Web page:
A Memorial Day Lesson

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Teaching History through Holidays

U.S. History

Just like the post I wrote about teaching the three R’s, I am a firm believer in waiting until children are old enough to actually learn and absorb History. After they have learned to read and write. This way they can do research on their own and hopefully retain this powerful information better.

However, this did backfire on me a bit. I am still a firm believer on waiting to teach and learn but I would have approached certain areas of History a bit differently.

Below I am going to explain how I failed in this way of thinking. After all, isn’t that what happens in homeschool? We learn from our mistakes. I want you to learn from my mistake!

We were sitting at church today (the Sunday before Memorial Day) and the Pastor lead the congregation in saying The Pledge of Allegiance and we pledged to the Christian Flag. I looked over at our children and I was such a proud Mama because there were our three kids, with hand on their heart, in unison with the rest of us. We say the Pledge of Allegiance everyday before we start our school day.

Then we sang some great American Patriotic songs such as: God Bless America, My Country Tis of Thee, and Onward Christian Soldier. With tears in my eyes (all patriotic songs make me weepy. I’m not sure why but they do) I looked back over to my kids again and much to my shock, one of them was sitting down not singing and not paying much attention. I realized right then and there that I had failed in teaching our children to stand up and honor our America. They knew how to honor the flag in the Pledge of Allegiance but were not familiar with the Patriotic Songs or the respect to be given during these songs. I realized that some of the most important songs about our country, that have such a profound meaning, they had no idea what any of the words were. Let alone the meaning of these great songs.

I quickly motioned for our son to stand up and join us. I couldn’t be upset with him, it was all my doing… or lack there of.
U.S. History

Memorial Day is highly celebrated and a big honor at our church. You see, the Pastor was not born an American. He became an American. He is probably the most proud person of our great country that I have ever met.

The choir paid tribute to each branch of service by singing each Song of the Armed Forces and had all who had served stand up for their branch. Breath taking, I tell you.

We also had a guest speaker who was an active Sgt. in the Army and served in Iraq while also being an active United States Senator . He was wonderful!

His words rang through my head when he said “We owe our troops a country worth fighting for.” and “We owe our troops a freedom worth fighting for.”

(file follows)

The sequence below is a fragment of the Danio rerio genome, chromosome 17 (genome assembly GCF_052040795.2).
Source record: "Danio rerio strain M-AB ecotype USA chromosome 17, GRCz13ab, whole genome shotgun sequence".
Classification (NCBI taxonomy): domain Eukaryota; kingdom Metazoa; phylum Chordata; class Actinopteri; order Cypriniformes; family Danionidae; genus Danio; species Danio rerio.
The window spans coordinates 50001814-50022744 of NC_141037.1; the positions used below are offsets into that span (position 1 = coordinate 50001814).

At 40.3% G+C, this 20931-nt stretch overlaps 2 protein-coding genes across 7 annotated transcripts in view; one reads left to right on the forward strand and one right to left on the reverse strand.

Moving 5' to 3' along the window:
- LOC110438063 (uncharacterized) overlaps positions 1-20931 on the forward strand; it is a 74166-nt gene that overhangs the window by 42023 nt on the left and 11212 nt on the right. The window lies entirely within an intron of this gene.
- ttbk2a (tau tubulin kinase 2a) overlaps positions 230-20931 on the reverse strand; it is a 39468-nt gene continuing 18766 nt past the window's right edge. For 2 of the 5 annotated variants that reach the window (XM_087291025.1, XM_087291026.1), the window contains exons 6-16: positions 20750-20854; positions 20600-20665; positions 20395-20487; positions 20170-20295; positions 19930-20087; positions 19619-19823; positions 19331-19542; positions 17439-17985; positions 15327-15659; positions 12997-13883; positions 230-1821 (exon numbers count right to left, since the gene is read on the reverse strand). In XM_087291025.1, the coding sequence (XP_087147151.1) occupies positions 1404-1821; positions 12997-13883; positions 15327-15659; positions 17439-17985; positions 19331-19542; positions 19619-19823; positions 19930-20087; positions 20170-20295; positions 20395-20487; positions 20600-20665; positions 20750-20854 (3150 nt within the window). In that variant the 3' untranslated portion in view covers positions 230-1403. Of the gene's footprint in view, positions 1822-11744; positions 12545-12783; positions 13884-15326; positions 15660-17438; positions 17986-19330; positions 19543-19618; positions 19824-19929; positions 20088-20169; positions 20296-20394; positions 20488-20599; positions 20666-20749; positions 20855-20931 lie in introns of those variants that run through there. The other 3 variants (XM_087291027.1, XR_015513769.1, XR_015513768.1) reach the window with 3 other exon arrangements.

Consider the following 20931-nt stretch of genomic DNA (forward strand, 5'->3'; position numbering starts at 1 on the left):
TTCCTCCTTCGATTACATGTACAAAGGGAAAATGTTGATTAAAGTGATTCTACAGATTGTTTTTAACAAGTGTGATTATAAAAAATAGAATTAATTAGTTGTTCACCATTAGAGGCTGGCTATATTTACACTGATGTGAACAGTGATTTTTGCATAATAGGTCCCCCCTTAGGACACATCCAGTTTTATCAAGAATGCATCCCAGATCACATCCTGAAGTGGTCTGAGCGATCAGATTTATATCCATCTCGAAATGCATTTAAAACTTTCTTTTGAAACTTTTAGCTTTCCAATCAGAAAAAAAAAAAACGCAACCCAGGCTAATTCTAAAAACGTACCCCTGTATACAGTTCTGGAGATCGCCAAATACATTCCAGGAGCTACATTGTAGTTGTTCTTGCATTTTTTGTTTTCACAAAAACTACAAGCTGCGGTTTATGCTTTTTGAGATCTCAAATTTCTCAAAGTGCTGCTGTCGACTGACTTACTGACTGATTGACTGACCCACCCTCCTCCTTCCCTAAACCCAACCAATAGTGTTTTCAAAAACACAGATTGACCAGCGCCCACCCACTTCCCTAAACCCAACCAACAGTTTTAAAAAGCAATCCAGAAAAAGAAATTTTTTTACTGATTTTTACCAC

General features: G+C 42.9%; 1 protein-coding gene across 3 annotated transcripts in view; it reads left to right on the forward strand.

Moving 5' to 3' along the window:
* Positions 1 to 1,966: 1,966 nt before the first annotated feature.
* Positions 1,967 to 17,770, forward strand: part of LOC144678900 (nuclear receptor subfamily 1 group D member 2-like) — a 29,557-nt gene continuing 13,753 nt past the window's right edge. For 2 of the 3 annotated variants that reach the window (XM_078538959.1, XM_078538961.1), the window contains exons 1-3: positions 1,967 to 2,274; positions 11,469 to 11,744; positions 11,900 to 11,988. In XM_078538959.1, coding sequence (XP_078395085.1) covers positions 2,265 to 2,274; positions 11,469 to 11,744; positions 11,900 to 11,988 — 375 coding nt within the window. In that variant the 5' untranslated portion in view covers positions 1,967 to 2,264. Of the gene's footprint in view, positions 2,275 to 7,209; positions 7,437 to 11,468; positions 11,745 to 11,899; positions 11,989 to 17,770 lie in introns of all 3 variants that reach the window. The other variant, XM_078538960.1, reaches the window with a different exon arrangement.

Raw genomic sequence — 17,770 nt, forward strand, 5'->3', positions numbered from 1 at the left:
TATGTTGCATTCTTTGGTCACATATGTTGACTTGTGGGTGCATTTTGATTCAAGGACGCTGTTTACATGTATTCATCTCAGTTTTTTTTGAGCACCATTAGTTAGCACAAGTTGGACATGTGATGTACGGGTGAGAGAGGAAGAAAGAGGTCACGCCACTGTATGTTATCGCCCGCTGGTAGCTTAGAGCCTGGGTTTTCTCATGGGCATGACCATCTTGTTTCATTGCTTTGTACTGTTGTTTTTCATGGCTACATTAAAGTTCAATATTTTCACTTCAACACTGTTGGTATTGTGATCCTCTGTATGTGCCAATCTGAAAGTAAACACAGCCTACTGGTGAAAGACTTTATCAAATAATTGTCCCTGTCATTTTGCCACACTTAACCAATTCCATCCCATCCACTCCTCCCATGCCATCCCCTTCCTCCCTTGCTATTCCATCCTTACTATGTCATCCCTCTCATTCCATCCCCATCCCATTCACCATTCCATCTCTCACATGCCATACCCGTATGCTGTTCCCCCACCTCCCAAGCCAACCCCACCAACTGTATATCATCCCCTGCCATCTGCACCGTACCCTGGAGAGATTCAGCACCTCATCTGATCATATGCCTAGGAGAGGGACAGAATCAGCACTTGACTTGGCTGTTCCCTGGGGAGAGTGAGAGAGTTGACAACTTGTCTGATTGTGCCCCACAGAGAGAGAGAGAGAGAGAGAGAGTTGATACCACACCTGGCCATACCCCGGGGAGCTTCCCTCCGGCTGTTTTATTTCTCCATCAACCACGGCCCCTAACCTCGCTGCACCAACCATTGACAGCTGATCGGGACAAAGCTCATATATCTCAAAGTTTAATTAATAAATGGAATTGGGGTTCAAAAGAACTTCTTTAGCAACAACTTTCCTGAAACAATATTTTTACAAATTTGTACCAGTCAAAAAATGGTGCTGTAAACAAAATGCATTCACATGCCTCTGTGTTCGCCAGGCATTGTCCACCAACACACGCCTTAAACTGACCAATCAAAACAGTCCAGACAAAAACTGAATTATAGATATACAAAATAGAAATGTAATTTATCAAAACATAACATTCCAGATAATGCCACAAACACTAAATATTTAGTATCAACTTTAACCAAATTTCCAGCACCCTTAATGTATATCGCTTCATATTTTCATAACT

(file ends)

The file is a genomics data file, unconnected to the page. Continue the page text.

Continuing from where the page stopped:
It was a very emotional day for me. I felt such great joy to be a part of this great country along with such sadness. I felt like I failed my kids in teaching them about the inception and growth of America.

You see, it’s up to us homeschool parents to teach our children about the importance of our freedom and how we became such a great country. It’s up to us to teach our children to honor those who have served and are serving to give us our freedom. Many soldiers have died for our freedom much like Jesus Christ. I have taught our children about the sacrifices of Our Savior. Now I have to teach them of the sacrifices of these great soldiers.

So often, Memorial Day gets looked at as a day off, or a time to barbecue or retailers have huge sales. I want to be sure that our kids don’t grow up with this mind set. The Holiday has a much greater meaning.

 

What I have taken away from realizing I FAILED!

  • Even if you do decide to wait to formally teach History to your children, you can always take the opportunity to teach Patriotic Songs and Meanings around Important United States Holidays.
  • You can use the Observed U.S. Holiday to do a quick study of who wrote such profound Patriotic Songs.
  • Take the week of the holiday and do a mini unit study on the meaning of the U.S. Holiday and why we observe it.
  • Discover who recognized the day as a National Holiday.
  • Learn one new Patriotic Song for each U.S. Holiday
  • Do a craft in honor of the holiday.

I’m sure you can think of more activities and ideas. These were just a few examples of the many ways you can do a mini or quick study of U.S. History by using the Observed Holidays as your guide.

I realized that day that I had failed our children in not taking the time to teach them the Patriotic Songs that help to remind us of the great freedoms and the great country we line in.

Do you use the U.S. Holidays to teach U.S. History?

Blessings,
Brandy

 

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